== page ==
Theatre Calgary is currently presenting Arthur Miller’s The Crucible, a play written over five decades ago and set in the 1600′s. For a play that has been around for half a century, it is still incredibly relevant and this is a beautiful production of the piece.
The Crucible tells the true story of the Salem Witch Trials which happened in Massachusetts between 1692 and 1693. The trials were a terrifying example of what can happen when a community bands together out of fear and turns on itself and its neighbours. Central to the story is John Proctor (Karl Sine), a farmer who’s wife Elizabeth (Vanessa Sabourin) is one of the local women falsely accused of witchcraft. The accuser is Abigail Williams (Claire Armstrong), a young woman who had previously engaged in an affair with Proctor and thus is accusing his wife as a means of usurping her so she can become John’s wife.
When Miller wrote the play the Republican party in the United States was on a witchhunt of their own, accusing various people of engaging in “Anti-American” activities and being Communist sympathizers. Miller himself was under investigation, and the resulting play is a fantastic examination of the human spirit and the lengths those in power will go to in order to ensure their survival – especially when they feel as though their position may be threatened. It’s a theme we see over and over again in society – we never seem to learn from our past. In fact one could easily draw parallels to the recent fear tactics employed by the Conservative government in Canada leading up to the Federal election, most notably the tip line set up for people to report their neighbours if they felt they might be engaging in ‘suspicious’ activity.
When people live in fear, they act out of self preservation and selfish interests instead of thinking about the human condition and expressing kindness and compassion. These are the central issues of The Crucible as John Proctor struggles to free his wife from the false accusations while also wrestling with the issue of what makes a ‘good’ man. He is a broken man, one who desperately wants to repair the relationship with his wife while setting a good example for his sons, but also one acutely aware of his sins and eager to find forgiveness.
The cast of nineteen is outstanding, each person tackling the prose heavy piece with panache and a seemingly deep understanding of the material. Sine is a stand-out as John Proctor, expressing visceral emotion as he tries to come to terms with both his sins and what he must do in order to be a ‘good’ man. As his wife Elizabeth, Vanessa Sabourin is both stoic and heartfelt as she comes to terms with her fate and watches friends die at the hands of a false accuser. Claire Armstrong handles the role of Abigail with a delicate balance necessary to ensure that the performance doesn’t become over the top – and when she begins seeing visions of spirits in the court and riles up her fellow children (Jesse Lyn Anderson, Brianna Johnston, Kelly Malcolm, Caitlynne Medrek) it’s frightfully delicious. The girls screams echo through the theatre and you truly believe they’re in a state of terror.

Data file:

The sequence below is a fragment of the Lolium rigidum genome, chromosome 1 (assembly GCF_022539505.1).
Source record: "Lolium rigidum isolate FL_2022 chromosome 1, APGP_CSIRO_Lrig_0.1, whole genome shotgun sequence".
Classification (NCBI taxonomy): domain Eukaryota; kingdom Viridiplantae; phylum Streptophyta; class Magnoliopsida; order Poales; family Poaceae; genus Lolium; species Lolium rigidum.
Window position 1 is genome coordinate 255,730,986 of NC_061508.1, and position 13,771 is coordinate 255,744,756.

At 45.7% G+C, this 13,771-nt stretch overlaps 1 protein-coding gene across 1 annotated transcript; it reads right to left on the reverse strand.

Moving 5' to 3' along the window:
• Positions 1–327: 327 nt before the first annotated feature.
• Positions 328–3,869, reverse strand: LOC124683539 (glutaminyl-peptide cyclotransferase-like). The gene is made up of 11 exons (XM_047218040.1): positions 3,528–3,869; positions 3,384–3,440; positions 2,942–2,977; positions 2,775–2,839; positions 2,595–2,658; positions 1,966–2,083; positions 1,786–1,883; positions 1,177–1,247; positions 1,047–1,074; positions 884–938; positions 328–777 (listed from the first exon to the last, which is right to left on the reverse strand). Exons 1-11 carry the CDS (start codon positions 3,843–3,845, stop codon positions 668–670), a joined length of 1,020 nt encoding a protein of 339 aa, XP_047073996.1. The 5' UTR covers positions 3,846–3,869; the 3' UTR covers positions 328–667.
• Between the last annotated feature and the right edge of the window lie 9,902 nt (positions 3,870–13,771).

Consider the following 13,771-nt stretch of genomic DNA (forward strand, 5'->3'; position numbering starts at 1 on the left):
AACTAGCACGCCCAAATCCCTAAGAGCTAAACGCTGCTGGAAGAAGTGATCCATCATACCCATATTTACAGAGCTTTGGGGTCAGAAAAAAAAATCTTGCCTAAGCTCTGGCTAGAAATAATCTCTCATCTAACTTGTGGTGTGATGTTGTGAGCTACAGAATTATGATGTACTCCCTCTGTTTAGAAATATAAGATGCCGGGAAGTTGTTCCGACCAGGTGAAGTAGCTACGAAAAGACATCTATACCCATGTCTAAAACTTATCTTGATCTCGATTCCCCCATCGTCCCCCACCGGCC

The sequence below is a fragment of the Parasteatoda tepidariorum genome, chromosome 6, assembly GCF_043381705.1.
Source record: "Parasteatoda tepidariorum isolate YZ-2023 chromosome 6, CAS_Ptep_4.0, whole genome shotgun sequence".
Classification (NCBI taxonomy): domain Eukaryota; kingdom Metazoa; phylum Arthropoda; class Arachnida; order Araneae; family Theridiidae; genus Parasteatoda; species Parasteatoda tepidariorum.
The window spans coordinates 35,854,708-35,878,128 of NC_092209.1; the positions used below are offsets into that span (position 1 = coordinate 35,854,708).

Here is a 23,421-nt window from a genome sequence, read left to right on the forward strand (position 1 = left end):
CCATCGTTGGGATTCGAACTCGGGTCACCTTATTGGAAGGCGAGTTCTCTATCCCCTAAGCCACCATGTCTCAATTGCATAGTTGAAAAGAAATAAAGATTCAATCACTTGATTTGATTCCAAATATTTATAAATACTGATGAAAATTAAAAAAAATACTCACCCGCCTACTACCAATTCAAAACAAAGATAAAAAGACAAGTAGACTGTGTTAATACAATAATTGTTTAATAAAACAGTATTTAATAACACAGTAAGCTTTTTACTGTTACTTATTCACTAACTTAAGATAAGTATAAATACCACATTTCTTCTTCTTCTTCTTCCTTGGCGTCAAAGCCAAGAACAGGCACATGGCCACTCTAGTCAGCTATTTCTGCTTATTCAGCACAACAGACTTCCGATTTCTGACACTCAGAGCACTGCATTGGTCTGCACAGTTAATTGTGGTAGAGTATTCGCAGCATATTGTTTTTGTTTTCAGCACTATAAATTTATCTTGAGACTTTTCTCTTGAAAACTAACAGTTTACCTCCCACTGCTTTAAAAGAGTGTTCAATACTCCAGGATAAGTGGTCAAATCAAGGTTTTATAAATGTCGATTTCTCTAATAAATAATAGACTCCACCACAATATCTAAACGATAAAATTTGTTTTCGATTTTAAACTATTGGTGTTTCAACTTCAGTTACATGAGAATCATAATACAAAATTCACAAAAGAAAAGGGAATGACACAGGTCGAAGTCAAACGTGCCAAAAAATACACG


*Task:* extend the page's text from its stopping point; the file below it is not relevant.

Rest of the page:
While each actor handles the material with an ease not always seen with Miller’s work, they also work together extremely well as an ensemble under the direction of R.H. Thomson. The set design by Cameron Porteous evolves throughout the evening, being built before the audiences eyes by all members of the cast. It’s remarkable to watch and adds a deeper meaning to the thematic elements of the story as you see the town come together to create something. They are working together seamlessly to put up bricks and mortar the way you picture a village building a barn, and yet when they devolve into a state of fear everything falls apart around them.
In the end, The Crucible is a story about both love and fear. The love Proctor has for his wife and his friends, the compassion for those falsely accused and the disgust at those who follow blindly when motivated by fear.
Especially in an election year I encourage everyone to revisit Miller’s work… All I could think as I exited the theatre was how often I have heard that the ‘arts don’t matter’ in tough economic times. I would say Theatre Calgary’s production of The Crucible is a perfect example of exactly why the arts DO matter. I challenge anyone to see this show and not leave with some important questions ruminating in their brains, and it is a good reminder of historical events that we all need to strive not to repeat. The arts matter, history matters, and community matters. We all need to remember to try and be ‘good men’ no matter what the cost, and not let fear stop us from standing up for what we know to be right.
When and Where?
Theatre Calgary – The Crucible
On stage now until November 8th
To purchase tickets or for more information please visit their website https://www.theatrecalgary.com/2015-16/the-crucible